Fiction, Short Story, Unpublished

The Dew Falls like Rain

The Dew Falls like Rain

(Unpublished – please contact the author if you wish to publish this story)

Marg and her husband Frank were in the kitchen with their dog. Frank was sitting at the table and Marg was picking up the dishes. She had just put her plate, still with a few peas trapped by mashed potatoes, on top of Frank’s empty plate when the call came. The dog stood up with nervous feet. Marg stopped and stared at the plates in her hands and Frank tilted his half empty wine glass. Marg was expecting Jerry to call, but this call was early. In a few minutes Frank would be in the den watching the news. He never missed it, and that gave Marg a little time to talk with Jerry.

Another ring and the dog’s thin black nose pointed at the phone and then back at Marg. Marg clattered the plates in the sink and picked up the phone before the third ring died in the bell. The dog sat back down with her nose low and eyes on Marg.

Marg held the phone to her ear without speaking and when she glanced at Frank he gestured with his hand to get her to talk. “Hello?” the voice on the phone expected someone to answer.

“Hello,” Marg said after a deep breath.

“Good evening, is this Marg Henderson,” the receiver buzzed in her ear and she relaxed. It wasn’t Jerry.

Frank held his glass up to see the color of the wine in the overhead light. She used to love to watch Frank drink a glass of wine, loved everything about Frank back then, but she didn’t feel that way so much anymore. In fact, he mostly irritated her now and she turned her face away and watched the dog lap water from her bowl by the back door. The dog kept an eye on Frank while she drank and it was endearing, even if it did make her look a little paranoid.

“Yes it is, well, Marg Green now, what…” Marg answered, hesitantly, “How did you get my number?” She held the black phone cord in her hand while she talked.

“This is William Pruitt. I’m a lawyer. I got your number from Sam Walters. Well he had it in his address book. I’m afraid I have some bad news Mrs. Green. Is this a good time?” The voice on the phone was diffident, but confident and too calm.

She had known Sam Walters as long as she could remember and he’d never given anyone her number before, and he’d never called her. “Is this a good time?” She repeated the question with eyes on Frank, thinking it was not. She wanted Frank in the den when Jerry’s call came. She wasn’t sure how she felt about Jerry, but she knew she wanted to talk to him.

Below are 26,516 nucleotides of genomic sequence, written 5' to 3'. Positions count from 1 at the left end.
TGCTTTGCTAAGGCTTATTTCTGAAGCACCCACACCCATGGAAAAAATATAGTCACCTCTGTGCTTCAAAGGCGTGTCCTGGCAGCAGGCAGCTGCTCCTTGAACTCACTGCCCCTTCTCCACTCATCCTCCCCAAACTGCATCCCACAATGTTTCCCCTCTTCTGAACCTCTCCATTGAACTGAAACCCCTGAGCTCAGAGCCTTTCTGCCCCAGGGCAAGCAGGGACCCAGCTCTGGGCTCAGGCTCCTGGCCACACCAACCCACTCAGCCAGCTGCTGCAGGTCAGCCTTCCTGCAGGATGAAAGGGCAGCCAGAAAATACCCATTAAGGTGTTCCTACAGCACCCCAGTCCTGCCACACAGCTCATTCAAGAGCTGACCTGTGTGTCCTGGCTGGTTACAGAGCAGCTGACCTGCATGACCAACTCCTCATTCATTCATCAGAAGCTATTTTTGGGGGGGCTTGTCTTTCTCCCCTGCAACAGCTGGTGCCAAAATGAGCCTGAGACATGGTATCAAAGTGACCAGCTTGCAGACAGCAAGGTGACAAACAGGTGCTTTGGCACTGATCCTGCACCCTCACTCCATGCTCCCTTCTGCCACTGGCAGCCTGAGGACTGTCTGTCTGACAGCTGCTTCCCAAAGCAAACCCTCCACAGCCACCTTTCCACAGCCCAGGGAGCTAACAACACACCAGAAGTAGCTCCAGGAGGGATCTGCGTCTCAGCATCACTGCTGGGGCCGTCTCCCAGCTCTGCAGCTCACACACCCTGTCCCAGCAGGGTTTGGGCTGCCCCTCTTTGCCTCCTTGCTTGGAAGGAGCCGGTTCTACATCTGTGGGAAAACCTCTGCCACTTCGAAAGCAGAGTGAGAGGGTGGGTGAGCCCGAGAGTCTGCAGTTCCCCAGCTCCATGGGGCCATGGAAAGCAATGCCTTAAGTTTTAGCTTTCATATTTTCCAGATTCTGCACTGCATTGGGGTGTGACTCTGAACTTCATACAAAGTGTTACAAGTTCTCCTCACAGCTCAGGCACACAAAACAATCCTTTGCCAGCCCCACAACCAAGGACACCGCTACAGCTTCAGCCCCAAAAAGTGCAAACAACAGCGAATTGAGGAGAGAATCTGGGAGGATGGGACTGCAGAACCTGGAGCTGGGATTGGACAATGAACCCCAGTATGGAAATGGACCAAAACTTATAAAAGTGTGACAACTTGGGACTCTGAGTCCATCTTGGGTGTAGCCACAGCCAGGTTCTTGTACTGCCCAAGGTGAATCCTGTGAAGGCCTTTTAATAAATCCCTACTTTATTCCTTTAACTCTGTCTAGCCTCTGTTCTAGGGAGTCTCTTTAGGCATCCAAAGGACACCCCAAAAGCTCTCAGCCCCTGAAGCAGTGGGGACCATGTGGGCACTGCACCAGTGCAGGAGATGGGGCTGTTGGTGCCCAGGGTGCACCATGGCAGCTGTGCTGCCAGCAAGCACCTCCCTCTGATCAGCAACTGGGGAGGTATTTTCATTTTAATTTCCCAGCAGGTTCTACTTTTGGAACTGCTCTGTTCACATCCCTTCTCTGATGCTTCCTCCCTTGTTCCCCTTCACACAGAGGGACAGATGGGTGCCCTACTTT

“Well I’ve got some bad news,” said the voice on the phone. Frank looked at her with the edge of his eye. The voice continued, “I need to speak to you for a few minutes.”

“Okay, go ahead.” She coiled the cord around her index finger and her eyes turned back to the solid black phone, its dial still, like a broken clock. This stranger’s bad news would not affect her, would not impact her.

“It’s about Sam Walters.”

“Yes,” she said breathing in. She looked at Frank, and then continued, turning toward the phone, hearing her own voice vibrating through the receiver, “what is it?”

“It’s bad news,” the voice stopped and waited. She tried to invent bad scenarios involving Sam, but at their core they were all the same and she felt her thoughts drawn from the call she was expecting. “I’m sorry to have to tell you this,” it paused again, “but Mr. Walters passed away two days ago.” The voice said that and stopped talking, and Marg forced herself to breathe in again. She pulled the phone cord against her neck and glanced at Frank and his eyebrows pushed up wrinkles in his forehead.

“What? Who is this?” she asked.

“I’m the executor of Mr. Walter’s estate, William Pruitt, Attorney at Law,” said the voice, defensively official.

“Passed away? What happened? Three weeks ago he was fine.”

“Well, Mr. Walters wasn’t young, you know, and two days ago he had a heart attack. The mailman found him in his driveway, next to an overturned wood cart. He was beyond help when they got him to the doctor.”

“But he was healthy,” she protested.

“He’d been chopping wood, must’ve overdone it. He’d cut and split more than a face cord, and he was hauling it, a bit at a time it seems, down the drive when he collapsed. That’s how they found him.”